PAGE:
Beau James

From Wikipedia, the free encyclopedia
Jump to: navigation, search
Beau James
Beau James FilmPoster.jpeg
Directed by Melville Shavelson
Produced by Jack Rose
Written by Jack Rose
Melville Shavelson
Starring Bob Hope
Vera Miles
Paul Douglas
Alexis Smith
Darren McGavin
Music by Joseph J. Lilley
Cinematography John F. Warren
Edited by Floyd Knudtson
Distributed by Paramount Pictures
Release date
  • June 7, 1957 (1957-06-07)
Running time
100 minutes
Country United States
Language English
Box office $1.75 million (US)[1]

Beau James is a 1957 film based on a non-fiction book of the same name by Gene Fowler. The movie stars Bob Hope in a rare dramatic role as Jimmy Walker, the colorful but controversial Mayor of New York City from 1926-32.


In 1925, New York's governor, Al Smith, persuades state senator James J. "Jimmy" Walker that the Democratic Party needs him to run for mayor of New York City. A concern on Jimmy's part is his estrangement from wife Allie, but he discovers that she is willing to go along with his political aims.

Under the guidance of Chris Nolan, his political mentor, Jimmy wins the election in a landslide. He later learns, though, that Allie has no intention of renewing their relationship. She is simply satisfied to be the great city's first lady.

A drunken Jimmy is found on a park bench by Betty Compton, who takes him home, not knowing who he is. She scolds him for his behavior upon learning Jimmy is the mayor, and a mutual attraction develops. He uses his political connections to help find her a job.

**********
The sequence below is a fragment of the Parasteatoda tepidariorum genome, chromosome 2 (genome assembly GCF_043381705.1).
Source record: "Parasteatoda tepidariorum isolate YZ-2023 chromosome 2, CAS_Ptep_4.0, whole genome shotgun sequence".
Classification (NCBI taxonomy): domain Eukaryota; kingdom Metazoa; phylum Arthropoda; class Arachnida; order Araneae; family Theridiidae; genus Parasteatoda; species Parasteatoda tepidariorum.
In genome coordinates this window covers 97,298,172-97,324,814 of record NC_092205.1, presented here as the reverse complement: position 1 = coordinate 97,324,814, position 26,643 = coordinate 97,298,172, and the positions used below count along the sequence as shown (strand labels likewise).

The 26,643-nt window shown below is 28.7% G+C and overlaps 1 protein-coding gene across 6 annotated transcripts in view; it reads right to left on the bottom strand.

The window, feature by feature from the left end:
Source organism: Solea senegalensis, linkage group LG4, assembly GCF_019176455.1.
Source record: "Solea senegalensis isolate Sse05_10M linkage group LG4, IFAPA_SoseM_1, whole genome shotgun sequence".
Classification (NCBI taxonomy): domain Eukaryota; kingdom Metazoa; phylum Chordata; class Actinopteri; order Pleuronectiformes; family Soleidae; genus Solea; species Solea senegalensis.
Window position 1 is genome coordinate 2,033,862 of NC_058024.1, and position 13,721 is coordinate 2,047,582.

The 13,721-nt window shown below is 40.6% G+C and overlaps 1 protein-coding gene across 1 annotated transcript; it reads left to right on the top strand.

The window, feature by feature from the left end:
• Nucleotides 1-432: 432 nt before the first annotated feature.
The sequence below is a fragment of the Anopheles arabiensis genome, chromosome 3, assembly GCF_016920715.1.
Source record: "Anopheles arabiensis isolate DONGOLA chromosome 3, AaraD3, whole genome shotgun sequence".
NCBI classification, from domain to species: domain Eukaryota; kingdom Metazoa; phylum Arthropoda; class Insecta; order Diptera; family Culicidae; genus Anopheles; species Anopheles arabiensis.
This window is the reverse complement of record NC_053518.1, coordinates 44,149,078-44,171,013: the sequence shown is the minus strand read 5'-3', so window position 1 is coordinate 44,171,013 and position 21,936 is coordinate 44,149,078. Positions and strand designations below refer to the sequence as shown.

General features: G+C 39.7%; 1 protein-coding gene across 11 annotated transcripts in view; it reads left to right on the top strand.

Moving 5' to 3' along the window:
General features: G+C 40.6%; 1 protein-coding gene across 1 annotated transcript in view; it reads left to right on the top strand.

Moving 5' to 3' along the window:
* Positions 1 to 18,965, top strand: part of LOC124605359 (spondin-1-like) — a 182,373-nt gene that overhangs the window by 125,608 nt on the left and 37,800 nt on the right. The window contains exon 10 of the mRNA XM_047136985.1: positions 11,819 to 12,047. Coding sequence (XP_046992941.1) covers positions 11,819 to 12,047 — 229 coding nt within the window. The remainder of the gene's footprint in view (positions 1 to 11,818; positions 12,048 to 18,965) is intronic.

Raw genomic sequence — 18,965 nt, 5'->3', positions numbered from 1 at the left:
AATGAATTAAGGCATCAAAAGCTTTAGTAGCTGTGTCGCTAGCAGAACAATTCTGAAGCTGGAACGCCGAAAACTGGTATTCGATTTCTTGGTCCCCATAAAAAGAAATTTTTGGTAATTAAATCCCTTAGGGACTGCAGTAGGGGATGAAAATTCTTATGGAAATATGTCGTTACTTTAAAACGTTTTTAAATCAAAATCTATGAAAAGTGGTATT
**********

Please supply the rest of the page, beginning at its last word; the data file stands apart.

Such favors and graft become a focal point in 1929's reelection campaign, when opponent Fiorello LaGuardia mocks the mayor publicly and questions the current administration's integrity. Jimmy also goes bankrupt due to the stock market's crash, and Betty grows despondent over his inability or unwillingness to get Allie to consent to a divorce.

Still popular with the public, Jimmy is reelected. He tries to bring Betty to his victory party, but it is against his colleagues' wishes. Tired of being hidden, Betty attempts suicide. She is hustled out of the country by Chris and impulsively marries a man who has been courting her.

The charges against Jimmy lead fellow Democrats to believe he could hurt Franklin D. Roosevelt's presidential hopes for 1932. Jimmy admits to having accepted bribes and favors, claiming all successful politicians do. His popularity erodes. Spectators at a Yankee Stadium baseball game boo him for the first time. Jimmy offers his resignation as mayor in a speech from the field. He decides to leave New York, whereupon Betty, after a quick divorce, intends to join him, married or not.



Beau James was the second of two major dramatic roles Hope ever attempted in his long film career, the first being The Seven Little Foys released two years earlier. Beau James also marked his final film for Paramount Pictures, ending a 20-year association with the studio that began with Hope's breakthrough role in The Big Broadcast of 1938 (1938). American prints of this film are narrated by Walter Winchell; in Britain, the film was narrated by Alistair Cooke. One of the most memorable lines is when Walker is asked at a baseball game about a personal conduct scandal and replies: "My comment, and you can quote me, is I hope the Yankees win." The film includes unbilled appearances by Jimmy Durante and Jack Benny as themselves.[citation needed]

See also[edit]


  1. ^ "Top Grosses of 1957", Variety, January 8, 1958: 30

External links[edit]